Labour plans to bring forward the target of 100 percent renewable electricity by five years to 2030, and will accelerate a potential dry year water storage solution, if re-elected in October.
The 100 percent renewable energy target would be brought forward to 2030 with a review in 2025, a target Labour hopes to achieve by investing in emerging technologies such as green hydrogen and electrifying transport and industrial sectors.
Labour leader Jacinda Ardern said on Thursday COVID-19 "represents a once in a generation opportunity to reshape New Zealand's energy system" to be more renewable, more affordable and secure.
New Zealand currently produces 84 percent of its electricity from renewable sources but Labour thinks it can be improved by banning new thermal generation - power created by burning fuels - and promoting clean energy development.
Labour is committing $70 million to accelerate progress on a pumped hydro scheme at Lake Onslow which has been identified by experts as the renewable project most likely to address New Zealand's dry year needs.
It is predicted Lake Onslow, a man-made lake in Otago, would be capable of storing the same amount of all of New Zealand's existing hydro schemes combined, which could help to create power grid stability in dry seasons.
The Government has already committed $30 million into a business case for pumped hydro at Lake Onslow and other smaller schemes in the North Island. Labour would invest a further $70 million in design and engineering work based on the findings.
Investing in green hydrogen
Labour says it has a "particular focus" on green hydrogen, an element described as "odourless, tasteless and colourless", which has been hailed as a promising solution to the world's reliance on fossil fuels.
Dr Woods released the Government's national vision for hydrogen in September 2019, laying out how it could benefit New Zealand's economy, including for transport, because of its ability to act as an eco-friendly alternative fuel for vehicles.
Hydrogen is not a primary energy source and has to be created. Green hydrogen can be created by using renewable electricity to split the chemical formula of water: hydrogen and oxygen.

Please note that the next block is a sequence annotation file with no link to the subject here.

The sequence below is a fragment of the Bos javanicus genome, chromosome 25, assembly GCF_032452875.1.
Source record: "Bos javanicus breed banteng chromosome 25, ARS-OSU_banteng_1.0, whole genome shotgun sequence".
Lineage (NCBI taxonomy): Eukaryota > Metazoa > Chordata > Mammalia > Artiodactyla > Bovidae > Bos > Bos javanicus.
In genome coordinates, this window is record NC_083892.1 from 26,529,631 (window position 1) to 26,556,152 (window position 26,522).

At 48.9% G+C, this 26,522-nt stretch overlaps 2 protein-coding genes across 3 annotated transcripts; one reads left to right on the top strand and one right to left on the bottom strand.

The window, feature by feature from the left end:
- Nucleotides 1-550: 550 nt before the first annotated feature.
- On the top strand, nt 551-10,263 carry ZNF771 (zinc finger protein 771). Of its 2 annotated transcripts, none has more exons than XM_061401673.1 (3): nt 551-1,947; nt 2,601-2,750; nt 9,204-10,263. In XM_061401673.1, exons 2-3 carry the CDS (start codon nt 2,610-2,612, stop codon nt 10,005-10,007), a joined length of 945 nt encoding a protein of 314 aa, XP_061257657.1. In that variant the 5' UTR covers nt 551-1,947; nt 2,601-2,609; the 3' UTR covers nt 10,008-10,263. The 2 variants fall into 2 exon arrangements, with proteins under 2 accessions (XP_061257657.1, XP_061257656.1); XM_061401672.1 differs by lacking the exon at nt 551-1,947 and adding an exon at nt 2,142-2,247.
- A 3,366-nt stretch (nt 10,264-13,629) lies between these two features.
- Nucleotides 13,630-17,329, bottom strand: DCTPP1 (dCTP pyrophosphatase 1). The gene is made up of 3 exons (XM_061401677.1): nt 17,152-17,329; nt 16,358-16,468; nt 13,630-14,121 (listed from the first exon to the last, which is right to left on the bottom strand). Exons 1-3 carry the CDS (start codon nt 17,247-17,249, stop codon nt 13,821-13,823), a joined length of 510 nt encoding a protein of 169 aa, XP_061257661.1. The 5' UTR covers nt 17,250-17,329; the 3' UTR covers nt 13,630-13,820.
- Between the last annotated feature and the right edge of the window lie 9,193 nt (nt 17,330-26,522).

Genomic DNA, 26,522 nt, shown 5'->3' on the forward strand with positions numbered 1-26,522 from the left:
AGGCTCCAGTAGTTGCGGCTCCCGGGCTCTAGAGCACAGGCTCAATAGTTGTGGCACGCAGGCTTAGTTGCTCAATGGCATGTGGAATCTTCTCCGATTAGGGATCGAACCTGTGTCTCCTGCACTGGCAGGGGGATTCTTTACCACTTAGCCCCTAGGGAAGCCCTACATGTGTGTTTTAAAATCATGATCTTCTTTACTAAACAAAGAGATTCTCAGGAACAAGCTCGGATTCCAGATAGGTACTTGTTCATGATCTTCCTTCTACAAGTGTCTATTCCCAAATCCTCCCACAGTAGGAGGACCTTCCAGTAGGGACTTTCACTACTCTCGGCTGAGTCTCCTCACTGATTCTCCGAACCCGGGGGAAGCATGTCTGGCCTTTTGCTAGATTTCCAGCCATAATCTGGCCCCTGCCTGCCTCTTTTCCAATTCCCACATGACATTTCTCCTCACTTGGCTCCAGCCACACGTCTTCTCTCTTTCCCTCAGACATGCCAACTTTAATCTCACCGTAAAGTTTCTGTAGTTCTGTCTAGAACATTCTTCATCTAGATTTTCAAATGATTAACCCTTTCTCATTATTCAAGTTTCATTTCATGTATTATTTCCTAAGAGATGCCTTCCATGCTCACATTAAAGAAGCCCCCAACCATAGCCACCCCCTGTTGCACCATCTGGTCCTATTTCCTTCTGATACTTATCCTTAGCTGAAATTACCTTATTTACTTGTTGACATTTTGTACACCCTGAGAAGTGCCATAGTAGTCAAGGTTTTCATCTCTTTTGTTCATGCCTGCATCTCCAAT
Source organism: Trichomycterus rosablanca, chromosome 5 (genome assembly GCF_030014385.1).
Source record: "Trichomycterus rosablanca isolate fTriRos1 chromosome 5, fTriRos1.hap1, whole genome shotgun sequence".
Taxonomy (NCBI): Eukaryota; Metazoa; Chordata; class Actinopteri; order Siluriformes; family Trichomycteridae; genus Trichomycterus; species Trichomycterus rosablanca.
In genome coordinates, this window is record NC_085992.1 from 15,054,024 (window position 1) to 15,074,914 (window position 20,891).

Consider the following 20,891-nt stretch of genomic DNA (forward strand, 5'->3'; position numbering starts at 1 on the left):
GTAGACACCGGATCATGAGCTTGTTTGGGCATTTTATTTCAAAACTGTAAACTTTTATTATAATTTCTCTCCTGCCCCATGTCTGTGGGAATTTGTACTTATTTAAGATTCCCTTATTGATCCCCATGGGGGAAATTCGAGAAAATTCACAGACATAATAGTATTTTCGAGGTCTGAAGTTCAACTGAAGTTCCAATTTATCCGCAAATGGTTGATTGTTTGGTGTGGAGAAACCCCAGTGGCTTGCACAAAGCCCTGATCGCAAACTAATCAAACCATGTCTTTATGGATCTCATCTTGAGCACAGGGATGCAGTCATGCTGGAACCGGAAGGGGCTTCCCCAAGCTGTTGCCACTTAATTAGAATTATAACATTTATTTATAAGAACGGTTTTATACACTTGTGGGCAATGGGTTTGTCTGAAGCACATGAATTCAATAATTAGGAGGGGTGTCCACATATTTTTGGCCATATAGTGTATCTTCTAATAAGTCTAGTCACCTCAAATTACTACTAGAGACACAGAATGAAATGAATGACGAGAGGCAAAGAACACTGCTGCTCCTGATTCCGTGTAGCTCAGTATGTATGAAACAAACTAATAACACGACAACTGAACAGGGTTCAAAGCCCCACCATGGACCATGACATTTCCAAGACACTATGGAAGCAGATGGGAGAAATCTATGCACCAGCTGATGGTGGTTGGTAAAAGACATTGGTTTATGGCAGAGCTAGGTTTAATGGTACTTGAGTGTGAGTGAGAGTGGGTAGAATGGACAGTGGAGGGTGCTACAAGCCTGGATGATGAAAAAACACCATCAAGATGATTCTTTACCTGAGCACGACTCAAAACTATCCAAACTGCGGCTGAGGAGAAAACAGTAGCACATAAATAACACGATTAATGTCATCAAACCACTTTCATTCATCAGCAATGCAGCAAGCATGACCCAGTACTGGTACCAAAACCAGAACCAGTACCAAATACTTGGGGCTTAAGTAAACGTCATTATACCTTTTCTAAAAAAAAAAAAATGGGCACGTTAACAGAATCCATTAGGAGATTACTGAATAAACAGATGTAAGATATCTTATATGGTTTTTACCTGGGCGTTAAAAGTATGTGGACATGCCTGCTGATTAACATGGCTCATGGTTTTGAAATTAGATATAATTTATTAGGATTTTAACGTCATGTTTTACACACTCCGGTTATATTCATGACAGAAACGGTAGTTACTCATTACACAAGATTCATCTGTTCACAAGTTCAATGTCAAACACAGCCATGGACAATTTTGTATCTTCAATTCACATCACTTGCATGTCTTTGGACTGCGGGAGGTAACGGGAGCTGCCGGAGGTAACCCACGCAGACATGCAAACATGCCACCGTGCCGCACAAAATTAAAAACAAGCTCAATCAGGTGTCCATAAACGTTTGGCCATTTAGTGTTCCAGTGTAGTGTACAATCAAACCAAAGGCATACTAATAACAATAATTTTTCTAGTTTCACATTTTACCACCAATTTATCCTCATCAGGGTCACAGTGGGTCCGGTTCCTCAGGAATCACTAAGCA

Hydrogen is an energy carrier that can transfer and store energy, and when the electrical input comes from a renewable source, hydrogen has no carbon footprint, which is what green hydrogen is.
Labour plans to set aside $10 million to develop a roadmap to invest in green hydrogen opportunities, particularly strategic partnerships like the one we have with Japan.
Supporting low emissions vehicles
Labour wants to accelerate the uptake of low emission vehicles in New Zealand by progressively increasing funding for the Energy Efficiency and Conservation Authority's Low Emission Vehicles Contestable Fund.
The fund offers $6 million a year to co-fund projects in areas where commercial returns aren't yet strong enough to justify full private investment and to date 163 projects have been approved by $27 million in Government funding.
The fund has supported trials of electric trucks and buses, vehicle-to-home charging systems, and had enabled more than 100 electric vehicle chargers to be rolled out across New Zealand.
Labour also wants to introduce a vehicle fuel efficiency standard, which would only apply to the new and used vehicles entering New Zealand and not the re-sale of existing ones, which account for 74 percent of annual vehicle sales.
The Ministry of Transport estimates that the clean car standard would result in average fuel savings for families of $6810 per vehicle over its lifetime. Labour estimates it would cost about $30 million over four years to establish the regulations.
The Government looked set to adopt the Green Party's Clean Car Discount and Standard, a two-pronged scheme to encourage people to purchase more electric vehicles and fewer fossil-fuel cars, but it was blocked by NZ First.
The Government disbanded the industry group created in 2016 to persuade more people to buy electric vehicles in July, saying electric vehicles were becoming mainstream and that the group was no longer needed.
Electric vehicles only make about 0.3 percent of New Zealand's vehicle fleet.